Jim Talbot says his life as a day shift patrol officer for the Fullerton Police Department is pretty routine. His off hours are anything but.
And he and his wife, Erin, have taken the concept of giving to a whole new level.
It all began when Jim was donating blood for a friend’s son. A volunteer asked if he wanted to add his name to the bone marrow donation registry.
Yes, he did.
Four years later, in 2010, long after he remembered he was even on a list, he got a call: It looked like he might be a match for a man in need.
Jim drove down to a lab and got some blood drawn. It was confirmed. He was a match for an anonymous father of two high school girls who was battling leukemia.
He was told that the medication they would be using was experimental and hadn’t been approved by the FDA. They couldn’t guarantee there would be no long-term affects.
So, it was a risk.
But he told the few people who cautioned him to think twice: Wasn’t working on the police force a daily risk?
It was on.
Every morning for one week, a nurse arrived at the Talbot home to inject him with the drug, which stimulated his body to go into hyper-drive production of bone marrow.
The procedure made him achy and tired, like he had the flu. After a week, he was hooked up to a machine for eight hours so they could extract the stem cells he had grown.
And that was that.
Then, one year later, Jim got a letter. The person he donated to was alive — and wanted to meet him.
Jeff Stephens, from Pittsburg, Kan., flew out to Orange County in the spring of 2013. He and his wife Sherri had tears in their eyes when they arrived.
If it wasn’t for Jim, Jeff told him, he wouldn’t be alive. Jim had actually changed Jeff’s blood type. He was part of him now forever.
Shortly after the visit, Jim’s wife, Erin, was at her son Tyler’s basketball game when another mom confided that she was pregnant — with someone else’s baby. The woman was a surrogate for a woman who couldn’t carry.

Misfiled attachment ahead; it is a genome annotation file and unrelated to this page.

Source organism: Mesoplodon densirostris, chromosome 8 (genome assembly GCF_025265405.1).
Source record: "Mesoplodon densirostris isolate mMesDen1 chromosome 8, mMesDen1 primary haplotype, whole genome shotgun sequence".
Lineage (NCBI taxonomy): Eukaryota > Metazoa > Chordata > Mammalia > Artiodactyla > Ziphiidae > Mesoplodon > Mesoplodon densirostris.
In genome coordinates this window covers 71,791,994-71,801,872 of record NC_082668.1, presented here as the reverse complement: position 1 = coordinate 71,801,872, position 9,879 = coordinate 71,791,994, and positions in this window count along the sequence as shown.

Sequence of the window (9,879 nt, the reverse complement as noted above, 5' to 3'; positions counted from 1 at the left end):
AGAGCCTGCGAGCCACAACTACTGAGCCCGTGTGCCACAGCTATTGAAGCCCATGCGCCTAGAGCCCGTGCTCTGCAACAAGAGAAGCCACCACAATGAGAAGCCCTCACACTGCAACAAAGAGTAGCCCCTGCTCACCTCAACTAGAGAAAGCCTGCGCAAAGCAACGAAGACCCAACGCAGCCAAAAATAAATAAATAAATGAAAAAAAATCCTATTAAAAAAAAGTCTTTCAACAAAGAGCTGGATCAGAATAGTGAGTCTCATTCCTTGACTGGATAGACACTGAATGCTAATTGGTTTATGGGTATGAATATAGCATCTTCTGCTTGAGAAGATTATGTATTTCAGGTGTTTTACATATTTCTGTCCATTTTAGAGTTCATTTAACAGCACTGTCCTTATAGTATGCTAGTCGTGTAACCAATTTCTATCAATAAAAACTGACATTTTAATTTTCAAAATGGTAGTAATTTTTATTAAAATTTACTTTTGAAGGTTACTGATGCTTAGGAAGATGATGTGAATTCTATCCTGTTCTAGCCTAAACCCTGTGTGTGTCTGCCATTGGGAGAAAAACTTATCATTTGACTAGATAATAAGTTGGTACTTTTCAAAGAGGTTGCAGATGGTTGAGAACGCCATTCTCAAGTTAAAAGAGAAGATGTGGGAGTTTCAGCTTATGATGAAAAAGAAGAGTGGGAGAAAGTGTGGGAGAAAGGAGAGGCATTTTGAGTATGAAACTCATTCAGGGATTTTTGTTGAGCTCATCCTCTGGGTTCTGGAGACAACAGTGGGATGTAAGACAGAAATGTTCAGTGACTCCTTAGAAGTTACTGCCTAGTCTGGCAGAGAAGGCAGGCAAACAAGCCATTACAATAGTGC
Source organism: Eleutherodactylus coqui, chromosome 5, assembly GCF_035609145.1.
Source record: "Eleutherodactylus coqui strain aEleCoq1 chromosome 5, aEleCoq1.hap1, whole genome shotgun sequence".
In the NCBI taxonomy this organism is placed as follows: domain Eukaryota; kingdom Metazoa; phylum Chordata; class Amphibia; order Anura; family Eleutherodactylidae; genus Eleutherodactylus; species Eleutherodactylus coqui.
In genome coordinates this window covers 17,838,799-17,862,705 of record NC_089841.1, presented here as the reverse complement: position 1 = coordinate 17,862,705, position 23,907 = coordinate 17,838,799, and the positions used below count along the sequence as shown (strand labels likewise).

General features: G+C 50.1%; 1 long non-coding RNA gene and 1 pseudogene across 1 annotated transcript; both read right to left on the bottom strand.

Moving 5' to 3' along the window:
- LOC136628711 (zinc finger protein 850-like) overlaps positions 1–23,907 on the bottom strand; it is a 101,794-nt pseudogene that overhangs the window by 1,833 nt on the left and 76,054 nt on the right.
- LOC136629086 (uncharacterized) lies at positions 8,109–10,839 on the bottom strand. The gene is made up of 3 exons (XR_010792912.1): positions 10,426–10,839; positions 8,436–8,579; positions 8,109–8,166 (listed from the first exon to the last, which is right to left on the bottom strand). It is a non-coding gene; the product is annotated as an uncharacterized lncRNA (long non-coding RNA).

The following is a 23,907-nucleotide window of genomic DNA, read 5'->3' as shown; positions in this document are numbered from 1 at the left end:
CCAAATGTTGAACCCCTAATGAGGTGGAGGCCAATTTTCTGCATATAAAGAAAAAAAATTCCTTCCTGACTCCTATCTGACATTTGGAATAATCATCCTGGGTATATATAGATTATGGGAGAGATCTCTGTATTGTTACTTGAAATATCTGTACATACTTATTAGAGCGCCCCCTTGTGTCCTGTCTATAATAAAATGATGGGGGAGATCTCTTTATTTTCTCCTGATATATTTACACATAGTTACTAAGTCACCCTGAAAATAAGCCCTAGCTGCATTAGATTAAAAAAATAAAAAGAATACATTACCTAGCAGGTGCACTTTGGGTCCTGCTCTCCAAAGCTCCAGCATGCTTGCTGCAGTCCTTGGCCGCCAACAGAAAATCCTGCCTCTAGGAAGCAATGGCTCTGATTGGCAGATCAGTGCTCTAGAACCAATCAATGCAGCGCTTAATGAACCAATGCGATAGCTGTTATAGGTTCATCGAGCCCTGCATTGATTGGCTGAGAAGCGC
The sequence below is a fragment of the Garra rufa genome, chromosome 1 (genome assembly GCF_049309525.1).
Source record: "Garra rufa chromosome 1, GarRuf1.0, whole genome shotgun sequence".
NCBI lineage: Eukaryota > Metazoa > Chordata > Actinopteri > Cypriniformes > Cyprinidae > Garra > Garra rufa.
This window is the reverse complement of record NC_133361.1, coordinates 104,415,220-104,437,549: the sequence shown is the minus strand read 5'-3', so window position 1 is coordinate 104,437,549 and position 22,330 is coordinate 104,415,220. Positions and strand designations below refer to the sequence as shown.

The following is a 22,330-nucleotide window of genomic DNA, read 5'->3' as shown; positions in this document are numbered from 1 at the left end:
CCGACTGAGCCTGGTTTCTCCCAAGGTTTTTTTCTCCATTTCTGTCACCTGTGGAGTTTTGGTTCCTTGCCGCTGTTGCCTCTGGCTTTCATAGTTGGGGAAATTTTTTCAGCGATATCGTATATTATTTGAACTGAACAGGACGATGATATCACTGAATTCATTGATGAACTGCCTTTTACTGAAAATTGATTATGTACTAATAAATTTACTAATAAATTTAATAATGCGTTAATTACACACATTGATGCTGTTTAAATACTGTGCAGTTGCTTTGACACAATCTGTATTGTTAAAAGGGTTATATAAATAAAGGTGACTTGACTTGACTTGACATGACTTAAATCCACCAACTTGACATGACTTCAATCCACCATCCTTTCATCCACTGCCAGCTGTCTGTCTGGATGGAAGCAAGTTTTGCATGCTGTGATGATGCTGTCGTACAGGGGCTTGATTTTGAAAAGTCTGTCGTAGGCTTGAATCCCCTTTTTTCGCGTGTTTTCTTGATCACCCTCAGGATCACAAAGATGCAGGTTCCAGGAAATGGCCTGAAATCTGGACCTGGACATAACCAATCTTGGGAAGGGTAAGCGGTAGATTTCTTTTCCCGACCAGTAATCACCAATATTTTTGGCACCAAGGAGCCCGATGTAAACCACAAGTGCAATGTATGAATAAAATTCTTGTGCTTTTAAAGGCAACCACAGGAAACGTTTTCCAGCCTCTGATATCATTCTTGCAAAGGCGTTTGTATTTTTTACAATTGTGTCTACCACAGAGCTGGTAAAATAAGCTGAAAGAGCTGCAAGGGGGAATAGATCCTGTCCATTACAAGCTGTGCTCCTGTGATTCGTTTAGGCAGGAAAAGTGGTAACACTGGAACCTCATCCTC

She could do that!
Erin had already delivered three children of her own: Tyler (now 11), Tanner (now 9), and Lexie (now 5).
“Pregnancies were easy for me,” she says.
She had been so proud of her husband’s gift of life to Jeff.
“I saw what he did,” she said, and she had been secretly wondering how great it would be if she could do the same.
This was her chance. She told Jim and the kids and her parents. Then she called Building Families, an agency based in Orange County, and cleared the various hurdles, including a psychological test. Her only fear was an emotional attachment.
She would be carrying the baby of a woman who couldn’t do it herself because of kidney problems.
The couple, who lives in San Diego, met the Talbots at the outset. They drove up for every doctor’s appointment. And they were both in the delivery room, along with Jim, when Erin gave birth.
The baby boy arrived July 25.
Erin said it was not hard to hand him over.
“You can see all along this baby’s not yours. And when you saw their faces (in the delivery room), their tears … You knew that baby belonged to them.”
The families remain friends and in fact went to dinner together a few weeks ago at Islands in Temecula. The couple broke the news to Jim and Erin that they were moving into a bigger house.
So you can have more kids? Erin said, a smile on her lips.
“Do you want to do it again?” they asked, confessing they were just about to ask her.
Erin will have another embryo implanted in the fall. Right after she and Jim return from Kansas, to visit the man he saved.